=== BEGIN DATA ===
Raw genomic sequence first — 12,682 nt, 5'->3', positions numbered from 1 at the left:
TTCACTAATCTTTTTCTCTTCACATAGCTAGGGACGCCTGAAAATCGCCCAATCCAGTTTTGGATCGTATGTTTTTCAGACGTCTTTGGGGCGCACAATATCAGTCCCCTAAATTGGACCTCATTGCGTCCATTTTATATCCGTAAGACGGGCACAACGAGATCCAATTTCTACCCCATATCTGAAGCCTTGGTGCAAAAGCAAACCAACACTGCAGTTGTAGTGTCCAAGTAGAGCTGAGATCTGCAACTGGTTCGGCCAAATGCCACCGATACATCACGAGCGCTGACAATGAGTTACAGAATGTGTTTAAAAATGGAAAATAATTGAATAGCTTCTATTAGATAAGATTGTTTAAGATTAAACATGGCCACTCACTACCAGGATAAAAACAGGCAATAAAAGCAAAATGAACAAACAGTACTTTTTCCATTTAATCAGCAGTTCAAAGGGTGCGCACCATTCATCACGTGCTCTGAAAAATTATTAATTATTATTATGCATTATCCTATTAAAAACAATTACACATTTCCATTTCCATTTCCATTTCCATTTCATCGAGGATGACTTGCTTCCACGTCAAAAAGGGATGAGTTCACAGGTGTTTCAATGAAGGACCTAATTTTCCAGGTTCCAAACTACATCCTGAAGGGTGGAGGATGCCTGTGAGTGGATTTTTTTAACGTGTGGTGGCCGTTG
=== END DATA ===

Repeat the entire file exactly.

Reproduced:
Raw genomic sequence first — 12,682 nt, 5'->3', positions numbered from 1 at the left:
TTCACTAATCTTTTTCTCTTCACATAGCTAGGGACGCCTGAAAATCGCCCAATCCAGTTTTGGATCGTATGTTTTTCAGACGTCTTTGGGGCGCACAATATCAGTCCCCTAAATTGGACCTCATTGCGTCCATTTTATATCCGTAAGACGGGCACAACGAGATCCAATTTCTACCCCATATCTGAAGCCTTGGTGCAAAAGCAAACCAACACTGCAGTTGTAGTGTCCAAGTAGAGCTGAGATCTGCAACTGGTTCGGCCAAATGCCACCGATACATCACGAGCGCTGACAATGAGTTACAGAATGTGTTTAAAAATGGAAAATAATTGAATAGCTTCTATTAGATAAGATTGTTTAAGATTAAACATGGCCACTCACTACCAGGATAAAAACAGGCAATAAAAGCAAAATGAACAAACAGTACTTTTTCCATTTAATCAGCAGTTCAAAGGGTGCGCACCATTCATCACGTGCTCTGAAAAATTATTAATTATTATTATGCATTATCCTATTAAAAACAATTACACATTTCCATTTCCATTTCCATTTCCATTTCATCGAGGATGACTTGCTTCCACGTCAAAAAGGGATGAGTTCACAGGTGTTTCAATGAAGGACCTAATTTTCCAGGTTCCAAACTACATCCTGAAGGGTGGAGGATGCCTGTGAGTGGATTTTTTTAACGTGTGGTGGCCGTTG